Life forces us to make decisions all the time. Should we go this way or that way? Take this job or that one? Choose this path or that one?

How do we know how to choose?

Today I’d like to invite you to consider the way your personhood can help you in your discernment process. If you are familiar with the Myers-Briggs personality type indicator, you know that it carries four categories of indication for each person’s make-up:

  • Introvert or Extrovert
  • Sensing or Intuitive
  • Thinking or Feeling
  • Perceiving or Judging

There are loads of resources available to explain each type indicator and to help you determine which indicators are your dominant preference. But today, I want to consider how these personality type indicators can be helpful to our processes of discernment.

“An Introvert and an Extrovert Walked Into a Bar . . .”

Let’s start with the difference between an introvert and an extrovert.

These categories speak to how each of us gains or loses energy. An introvert becomes weary from too much external stimulation and becomes energized and filled up through “down times” of solitude — times that allow them to think, reflect, and rest in the quiet. An extrovert finds that solitary, quiet activity a bit draining and becomes much more energized when around other people.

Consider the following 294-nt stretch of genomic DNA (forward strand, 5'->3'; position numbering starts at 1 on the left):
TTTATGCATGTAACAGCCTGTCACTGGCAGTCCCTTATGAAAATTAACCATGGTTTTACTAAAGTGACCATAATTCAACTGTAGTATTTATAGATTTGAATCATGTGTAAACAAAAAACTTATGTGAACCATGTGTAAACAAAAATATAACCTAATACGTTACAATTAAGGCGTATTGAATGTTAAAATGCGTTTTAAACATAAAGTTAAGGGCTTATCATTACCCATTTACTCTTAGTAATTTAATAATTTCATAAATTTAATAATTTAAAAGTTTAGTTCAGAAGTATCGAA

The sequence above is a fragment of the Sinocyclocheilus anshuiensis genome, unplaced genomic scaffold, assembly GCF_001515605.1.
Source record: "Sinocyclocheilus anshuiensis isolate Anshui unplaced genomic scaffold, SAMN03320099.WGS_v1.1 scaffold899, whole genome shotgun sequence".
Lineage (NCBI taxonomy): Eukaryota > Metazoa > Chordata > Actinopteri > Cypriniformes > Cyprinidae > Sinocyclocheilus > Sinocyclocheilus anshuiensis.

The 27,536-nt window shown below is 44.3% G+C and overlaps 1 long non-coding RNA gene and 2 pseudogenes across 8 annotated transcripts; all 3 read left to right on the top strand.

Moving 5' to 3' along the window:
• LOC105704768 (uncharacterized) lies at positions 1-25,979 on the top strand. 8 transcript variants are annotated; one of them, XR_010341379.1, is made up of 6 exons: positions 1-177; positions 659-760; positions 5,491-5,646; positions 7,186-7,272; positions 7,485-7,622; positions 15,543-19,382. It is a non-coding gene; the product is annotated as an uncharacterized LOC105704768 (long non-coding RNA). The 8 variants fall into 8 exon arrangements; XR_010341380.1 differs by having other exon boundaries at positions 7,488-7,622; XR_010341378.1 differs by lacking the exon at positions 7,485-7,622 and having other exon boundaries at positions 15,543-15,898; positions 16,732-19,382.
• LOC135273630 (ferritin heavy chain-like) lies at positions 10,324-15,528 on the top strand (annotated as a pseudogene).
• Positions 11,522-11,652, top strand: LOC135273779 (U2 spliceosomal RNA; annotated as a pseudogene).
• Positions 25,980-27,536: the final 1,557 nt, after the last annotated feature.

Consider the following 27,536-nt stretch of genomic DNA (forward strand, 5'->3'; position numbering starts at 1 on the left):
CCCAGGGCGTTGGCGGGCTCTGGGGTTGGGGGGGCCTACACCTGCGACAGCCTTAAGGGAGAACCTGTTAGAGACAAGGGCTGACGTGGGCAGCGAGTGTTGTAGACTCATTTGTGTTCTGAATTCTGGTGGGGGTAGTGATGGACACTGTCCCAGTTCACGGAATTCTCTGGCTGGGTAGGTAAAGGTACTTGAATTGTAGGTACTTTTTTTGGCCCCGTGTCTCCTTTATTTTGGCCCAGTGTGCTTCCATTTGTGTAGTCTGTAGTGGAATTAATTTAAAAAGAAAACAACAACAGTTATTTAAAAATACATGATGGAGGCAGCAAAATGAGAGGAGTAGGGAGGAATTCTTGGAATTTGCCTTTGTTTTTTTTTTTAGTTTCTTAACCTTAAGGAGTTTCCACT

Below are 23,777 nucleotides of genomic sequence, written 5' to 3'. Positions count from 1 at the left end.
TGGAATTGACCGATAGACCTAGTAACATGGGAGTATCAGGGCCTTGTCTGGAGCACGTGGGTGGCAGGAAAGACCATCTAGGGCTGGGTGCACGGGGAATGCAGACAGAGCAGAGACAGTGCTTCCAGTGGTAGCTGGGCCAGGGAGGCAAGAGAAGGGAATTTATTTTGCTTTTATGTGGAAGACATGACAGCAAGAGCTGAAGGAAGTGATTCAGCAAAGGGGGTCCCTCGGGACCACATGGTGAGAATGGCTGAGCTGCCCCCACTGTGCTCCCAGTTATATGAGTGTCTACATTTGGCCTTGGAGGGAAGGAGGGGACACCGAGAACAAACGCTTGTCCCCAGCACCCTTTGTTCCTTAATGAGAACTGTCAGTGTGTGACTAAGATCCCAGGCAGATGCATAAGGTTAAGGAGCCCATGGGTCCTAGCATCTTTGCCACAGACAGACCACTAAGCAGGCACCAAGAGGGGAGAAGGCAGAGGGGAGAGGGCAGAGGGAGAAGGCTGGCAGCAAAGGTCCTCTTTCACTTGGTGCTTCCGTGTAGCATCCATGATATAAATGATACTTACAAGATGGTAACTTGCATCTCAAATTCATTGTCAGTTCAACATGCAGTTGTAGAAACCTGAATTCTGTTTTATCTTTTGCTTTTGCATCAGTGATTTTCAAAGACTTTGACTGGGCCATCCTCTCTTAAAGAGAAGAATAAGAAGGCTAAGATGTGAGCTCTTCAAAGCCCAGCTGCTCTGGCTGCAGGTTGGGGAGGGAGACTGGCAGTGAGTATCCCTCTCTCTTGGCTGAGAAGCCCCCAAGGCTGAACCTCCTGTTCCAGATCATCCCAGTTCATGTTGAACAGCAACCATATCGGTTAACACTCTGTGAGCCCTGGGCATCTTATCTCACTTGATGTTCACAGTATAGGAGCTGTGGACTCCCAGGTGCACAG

If you’re in a process of discernment, then, it can be very helpful to know yourself in terms of energy pulls. Depending on whether you’re an introvert or extrovert, which path will drain or pour in energy?

“A Thinker and a Feeler Had to Make a Decision . . .”

Now let’s consider the difference between a thinker and a feeler.

For someone who is a thinker, charting out a pro-and-con list for a particular decision-point they need to make can prove immensely clarifying and helpful. A thinker will also be helped along in their decision-making by conducting research or appealing to those with knowledge or experience related to the decision-point they’re considering.

Someone who is a feeler, on the other hand, might find themselves better served by noticing the emotive affect a particular decision casts upon them when they hold it inside themselves. They may also be helped by paying attention to the physical response in their body when weighing one decision over another.

Which Myers-Briggs type are you, and how might that reality about yourself shed light on the decision you are seeking to make? Has your personality preference type served you to discern a decision you needed to make in the past?

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Christianne Squires, M.A., is a writer and spiritual director who lives in Winter Park, FL, with her husband and their two cats. Called to work at the intersection of spiritual formation and digital connectivity, she maintains Still Forming, a website offering contemplative reflection and online spiritual direction to seekers around the world. In 2013, she was named a New Contemplative by Spiritual Directors International.

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